Big Monday delivered with another fun top-25 matchup in the ACC with No. 3 Virginia snagging a road win at No. 22 Virginia Tech. Let’s take a quick look at how both teams executed half-court offense and how NBA prospects De’Andre Hunter and Nickeil Alexander-Walker faired against one another.
By some metrics, this was a crips offensive performance for UVA; the Cavaliers hit 11 3-pointers (40.7 3P%), shot above 52 percent from inside the arc (57 eFG%) and assisted on 61 percent of their field goals. Virginia also rebounded 40 percent of its misses, too, which is the team’s second best single-game number in an ACC contest this season.
This was also a sloppier game, at times, for the Hoos. Virginia turned the ball over 13 times — a turnover rate of 22 percent, one of the four worst outings for UVA this season. Eight of those five turnovers came in the first half — a massive number, and perhaps one of the reasons Tony Bennett went heavy on its mover-blocker/sides offense in the second half. (Thanks again to Jordan Sperber for his chart work.)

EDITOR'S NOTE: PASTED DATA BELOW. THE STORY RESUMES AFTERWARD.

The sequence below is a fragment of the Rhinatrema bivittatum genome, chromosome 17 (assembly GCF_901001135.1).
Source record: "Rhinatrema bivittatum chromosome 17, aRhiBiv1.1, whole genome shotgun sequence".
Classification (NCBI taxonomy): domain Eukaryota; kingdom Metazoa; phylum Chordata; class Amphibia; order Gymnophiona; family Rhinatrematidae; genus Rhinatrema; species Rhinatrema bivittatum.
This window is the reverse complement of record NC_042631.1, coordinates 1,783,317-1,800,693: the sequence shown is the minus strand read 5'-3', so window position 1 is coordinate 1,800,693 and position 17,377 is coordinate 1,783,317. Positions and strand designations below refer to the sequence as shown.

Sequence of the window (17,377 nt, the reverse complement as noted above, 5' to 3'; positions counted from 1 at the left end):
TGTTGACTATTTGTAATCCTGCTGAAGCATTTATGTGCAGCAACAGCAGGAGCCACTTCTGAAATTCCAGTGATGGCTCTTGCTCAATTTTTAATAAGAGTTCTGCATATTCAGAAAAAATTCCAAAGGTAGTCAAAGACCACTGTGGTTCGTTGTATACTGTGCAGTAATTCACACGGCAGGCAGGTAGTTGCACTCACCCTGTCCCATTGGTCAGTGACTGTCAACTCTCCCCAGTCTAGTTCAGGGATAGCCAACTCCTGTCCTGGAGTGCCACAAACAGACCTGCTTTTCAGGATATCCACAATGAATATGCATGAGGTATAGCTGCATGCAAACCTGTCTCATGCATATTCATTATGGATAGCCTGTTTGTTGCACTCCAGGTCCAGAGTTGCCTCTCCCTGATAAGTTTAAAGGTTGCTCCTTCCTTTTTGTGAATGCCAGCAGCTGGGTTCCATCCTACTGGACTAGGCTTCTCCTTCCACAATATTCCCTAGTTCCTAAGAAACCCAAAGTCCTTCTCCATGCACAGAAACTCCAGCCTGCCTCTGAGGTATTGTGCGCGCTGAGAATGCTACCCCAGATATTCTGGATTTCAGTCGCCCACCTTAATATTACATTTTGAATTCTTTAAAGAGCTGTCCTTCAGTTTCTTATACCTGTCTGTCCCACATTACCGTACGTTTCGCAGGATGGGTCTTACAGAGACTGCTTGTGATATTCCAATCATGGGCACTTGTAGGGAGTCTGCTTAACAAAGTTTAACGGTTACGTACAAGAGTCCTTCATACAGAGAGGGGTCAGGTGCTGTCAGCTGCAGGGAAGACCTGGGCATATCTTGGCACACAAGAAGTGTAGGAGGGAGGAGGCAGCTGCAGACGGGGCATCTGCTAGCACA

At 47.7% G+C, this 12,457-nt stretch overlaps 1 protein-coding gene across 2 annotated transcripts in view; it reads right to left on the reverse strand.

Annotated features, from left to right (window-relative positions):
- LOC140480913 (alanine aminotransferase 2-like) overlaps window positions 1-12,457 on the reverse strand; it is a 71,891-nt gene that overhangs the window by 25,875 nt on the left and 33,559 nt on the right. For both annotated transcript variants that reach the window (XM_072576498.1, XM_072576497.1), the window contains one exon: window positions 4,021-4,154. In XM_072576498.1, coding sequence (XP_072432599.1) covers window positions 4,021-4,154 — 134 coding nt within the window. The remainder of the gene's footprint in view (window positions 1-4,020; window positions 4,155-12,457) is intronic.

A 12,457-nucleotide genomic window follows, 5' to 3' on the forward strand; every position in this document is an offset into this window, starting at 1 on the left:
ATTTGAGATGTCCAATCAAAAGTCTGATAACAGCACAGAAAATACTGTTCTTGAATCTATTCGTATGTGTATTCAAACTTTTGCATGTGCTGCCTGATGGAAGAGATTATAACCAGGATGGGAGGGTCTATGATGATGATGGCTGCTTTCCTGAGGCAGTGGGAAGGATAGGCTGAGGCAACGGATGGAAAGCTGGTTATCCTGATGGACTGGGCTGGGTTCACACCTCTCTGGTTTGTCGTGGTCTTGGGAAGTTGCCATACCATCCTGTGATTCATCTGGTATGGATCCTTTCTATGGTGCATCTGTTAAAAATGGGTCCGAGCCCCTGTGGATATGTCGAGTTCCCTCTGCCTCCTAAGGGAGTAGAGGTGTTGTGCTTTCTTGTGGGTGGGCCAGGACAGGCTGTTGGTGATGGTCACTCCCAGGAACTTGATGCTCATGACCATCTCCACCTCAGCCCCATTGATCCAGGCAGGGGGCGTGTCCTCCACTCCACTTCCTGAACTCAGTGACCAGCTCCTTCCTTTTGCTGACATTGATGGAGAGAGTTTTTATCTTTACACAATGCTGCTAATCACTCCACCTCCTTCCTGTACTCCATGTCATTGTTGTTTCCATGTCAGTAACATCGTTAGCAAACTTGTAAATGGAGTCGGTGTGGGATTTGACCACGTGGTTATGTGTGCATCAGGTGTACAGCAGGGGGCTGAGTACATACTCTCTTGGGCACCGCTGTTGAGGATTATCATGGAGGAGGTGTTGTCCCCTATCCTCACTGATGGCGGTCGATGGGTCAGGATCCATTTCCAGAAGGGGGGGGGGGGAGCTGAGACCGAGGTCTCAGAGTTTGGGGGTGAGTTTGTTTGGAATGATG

Tonight's Virginia offensive play charting at Virginia Tech
– 34 plays of their traditional Blocker-Move (aka "Sides") for 29 points
– 13 plays of Continuity Ball Screen for 19 points pic.twitter.com/GJPKsZqYZ8
— Jordan Sperber (@hoopvision68) February 19, 2019
Normally, the though process in basketball is: the fewer screens/passes in a possession, the lower the turnover rate. For example: In the NBA, the Charlotte Hornets are routinely one of the lowest-turnover teams in the league, in part because they’ve build a pick-and-roll offense around a high-volume shooter — Kemba Walker. You can’t turn the ball over if you’re shooting it instead. Obviously, there are exceptions to this on both sides of the rule, though.
However, my assumption Bennett — frustrated with a lackluster first half (Hunter was limited due to foul trouble, which should be noted) — wanted his team to get back to basics, and operate from its most comfortable sets. An X and O security blanket, if you will.